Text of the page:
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Firefighters from the Kuwait Oil Company (called KWWK: Kuwait Wild Well Killers) pray at noon by the first oil well fire they were working on in Iraq's Rumaila Oil Field. Later in the day they extinguished this smoky fire and the next day stopped the flow of gas and oil with drilling mud using what is called a "stinger", a tapered pipe on the end of a long steel boom controlled by a bulldozer. Drilling mud, under high pressure, is pumped through the stinger into the well, stopping the flow of oil and gas. The Rumaila field is one of Iraq's biggest with 5 billion barrels in reserve. The burning wells in the Rumaila Field were ignited by retreating Iraqi troops when the US and UK invasion began in March 2003. Rumaila is also spelled Rumeilah.

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IRQ_030324_154_rwx.jpg
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©Peter Menzel, www.menzelphoto.com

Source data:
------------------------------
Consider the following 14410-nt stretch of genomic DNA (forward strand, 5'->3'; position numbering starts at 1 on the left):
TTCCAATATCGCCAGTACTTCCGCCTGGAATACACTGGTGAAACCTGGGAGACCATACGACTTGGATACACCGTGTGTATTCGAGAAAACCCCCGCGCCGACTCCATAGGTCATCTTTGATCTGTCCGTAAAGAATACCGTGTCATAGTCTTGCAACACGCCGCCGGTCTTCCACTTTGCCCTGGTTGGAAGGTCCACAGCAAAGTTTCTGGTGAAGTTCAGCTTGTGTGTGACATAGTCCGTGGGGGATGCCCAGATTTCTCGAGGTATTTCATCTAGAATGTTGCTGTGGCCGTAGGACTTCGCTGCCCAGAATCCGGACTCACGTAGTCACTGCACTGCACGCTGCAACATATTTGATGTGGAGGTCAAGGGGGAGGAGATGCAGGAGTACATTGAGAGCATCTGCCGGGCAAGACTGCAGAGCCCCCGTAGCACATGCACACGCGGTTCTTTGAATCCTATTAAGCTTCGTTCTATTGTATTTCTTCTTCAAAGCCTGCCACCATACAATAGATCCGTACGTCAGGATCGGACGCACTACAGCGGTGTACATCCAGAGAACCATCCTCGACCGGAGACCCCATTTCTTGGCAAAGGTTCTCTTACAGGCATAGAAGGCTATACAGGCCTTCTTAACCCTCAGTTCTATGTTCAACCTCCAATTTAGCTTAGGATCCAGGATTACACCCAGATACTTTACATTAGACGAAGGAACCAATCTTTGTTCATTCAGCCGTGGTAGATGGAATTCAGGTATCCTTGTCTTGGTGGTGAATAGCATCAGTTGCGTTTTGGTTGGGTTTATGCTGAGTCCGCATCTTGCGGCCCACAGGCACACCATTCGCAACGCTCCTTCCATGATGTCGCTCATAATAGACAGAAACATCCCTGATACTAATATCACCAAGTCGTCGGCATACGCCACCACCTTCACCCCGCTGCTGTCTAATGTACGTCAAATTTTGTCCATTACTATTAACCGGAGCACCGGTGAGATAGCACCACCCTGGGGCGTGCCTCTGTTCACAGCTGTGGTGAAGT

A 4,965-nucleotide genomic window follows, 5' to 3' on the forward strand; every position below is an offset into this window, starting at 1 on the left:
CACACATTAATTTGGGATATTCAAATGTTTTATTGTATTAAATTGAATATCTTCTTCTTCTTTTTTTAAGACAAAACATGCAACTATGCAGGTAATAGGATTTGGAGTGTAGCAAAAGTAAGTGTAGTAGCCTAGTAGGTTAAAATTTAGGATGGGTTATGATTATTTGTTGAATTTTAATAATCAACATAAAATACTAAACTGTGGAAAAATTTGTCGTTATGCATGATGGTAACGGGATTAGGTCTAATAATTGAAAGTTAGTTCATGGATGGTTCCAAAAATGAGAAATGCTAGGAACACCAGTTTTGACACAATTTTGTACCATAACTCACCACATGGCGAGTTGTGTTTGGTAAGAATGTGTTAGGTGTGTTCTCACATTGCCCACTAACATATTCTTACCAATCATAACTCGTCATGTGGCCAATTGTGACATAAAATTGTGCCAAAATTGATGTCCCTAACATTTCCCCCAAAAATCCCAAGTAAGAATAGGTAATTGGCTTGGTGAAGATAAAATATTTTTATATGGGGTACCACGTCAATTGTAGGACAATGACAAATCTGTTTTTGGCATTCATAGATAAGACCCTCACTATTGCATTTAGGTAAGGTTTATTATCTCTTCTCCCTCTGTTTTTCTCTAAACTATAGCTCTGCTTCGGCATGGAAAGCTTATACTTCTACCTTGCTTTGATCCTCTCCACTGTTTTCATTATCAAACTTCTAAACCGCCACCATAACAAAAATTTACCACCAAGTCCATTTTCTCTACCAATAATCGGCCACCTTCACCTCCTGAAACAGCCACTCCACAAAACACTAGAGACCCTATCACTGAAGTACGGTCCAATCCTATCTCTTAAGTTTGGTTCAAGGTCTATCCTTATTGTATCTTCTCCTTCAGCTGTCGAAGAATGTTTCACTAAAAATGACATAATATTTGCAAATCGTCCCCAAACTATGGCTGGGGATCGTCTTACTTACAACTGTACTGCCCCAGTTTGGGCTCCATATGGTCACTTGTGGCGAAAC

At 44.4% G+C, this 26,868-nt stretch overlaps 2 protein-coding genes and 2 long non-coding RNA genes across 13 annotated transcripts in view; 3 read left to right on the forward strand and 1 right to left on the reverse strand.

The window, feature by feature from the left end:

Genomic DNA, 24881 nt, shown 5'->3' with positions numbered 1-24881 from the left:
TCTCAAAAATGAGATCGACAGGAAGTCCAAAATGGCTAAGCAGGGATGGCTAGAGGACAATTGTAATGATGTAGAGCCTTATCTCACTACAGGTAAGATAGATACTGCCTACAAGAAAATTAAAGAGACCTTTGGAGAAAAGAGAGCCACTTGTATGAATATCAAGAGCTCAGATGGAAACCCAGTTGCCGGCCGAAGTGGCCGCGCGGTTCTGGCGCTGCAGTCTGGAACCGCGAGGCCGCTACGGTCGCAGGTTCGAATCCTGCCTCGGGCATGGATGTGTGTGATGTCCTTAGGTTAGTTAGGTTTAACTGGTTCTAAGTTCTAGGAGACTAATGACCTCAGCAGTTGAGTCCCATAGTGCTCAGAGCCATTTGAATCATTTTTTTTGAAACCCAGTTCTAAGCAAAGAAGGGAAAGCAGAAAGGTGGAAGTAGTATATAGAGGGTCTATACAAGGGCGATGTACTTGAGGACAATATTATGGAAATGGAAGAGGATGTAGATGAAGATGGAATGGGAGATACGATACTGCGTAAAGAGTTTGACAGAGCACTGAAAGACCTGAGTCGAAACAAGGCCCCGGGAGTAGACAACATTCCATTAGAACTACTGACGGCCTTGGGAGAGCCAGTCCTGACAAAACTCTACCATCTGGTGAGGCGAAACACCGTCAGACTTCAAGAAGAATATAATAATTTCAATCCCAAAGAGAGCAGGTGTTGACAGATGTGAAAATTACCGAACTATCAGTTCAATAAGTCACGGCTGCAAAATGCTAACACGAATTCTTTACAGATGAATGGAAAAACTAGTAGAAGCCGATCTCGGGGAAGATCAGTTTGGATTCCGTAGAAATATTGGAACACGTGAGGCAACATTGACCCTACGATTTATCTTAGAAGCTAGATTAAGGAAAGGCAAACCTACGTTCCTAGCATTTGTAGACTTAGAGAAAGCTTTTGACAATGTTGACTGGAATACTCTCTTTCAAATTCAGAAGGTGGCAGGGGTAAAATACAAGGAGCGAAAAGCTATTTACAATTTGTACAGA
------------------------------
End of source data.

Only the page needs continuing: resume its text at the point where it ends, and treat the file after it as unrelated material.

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Firefighters from the Kuwait Oil Company (called KWWK: Kuwait Wild Well Killers) pray at noon by the first oil well fire they were working on in Iraq's Rumaila Oil Field. Later in the day they extinguished this smoky fire and the next day stopped the flow of gas and oil with drilling mud using what is called a "stinger", a tapered pipe on the end of a long steel boom controlled by a bulldozer. Drilling mud, under high pressure, is pumped through the stinger into the well, stopping the flow of oil and gas. The Rumaila field is one of Iraq's biggest with 5 billion barrels in reserve. The burning wells in the Rumaila Field were ignited by retreating Iraqi troops when the US and UK invasion began in March 2003. Rumaila is also spelled Rumeilah.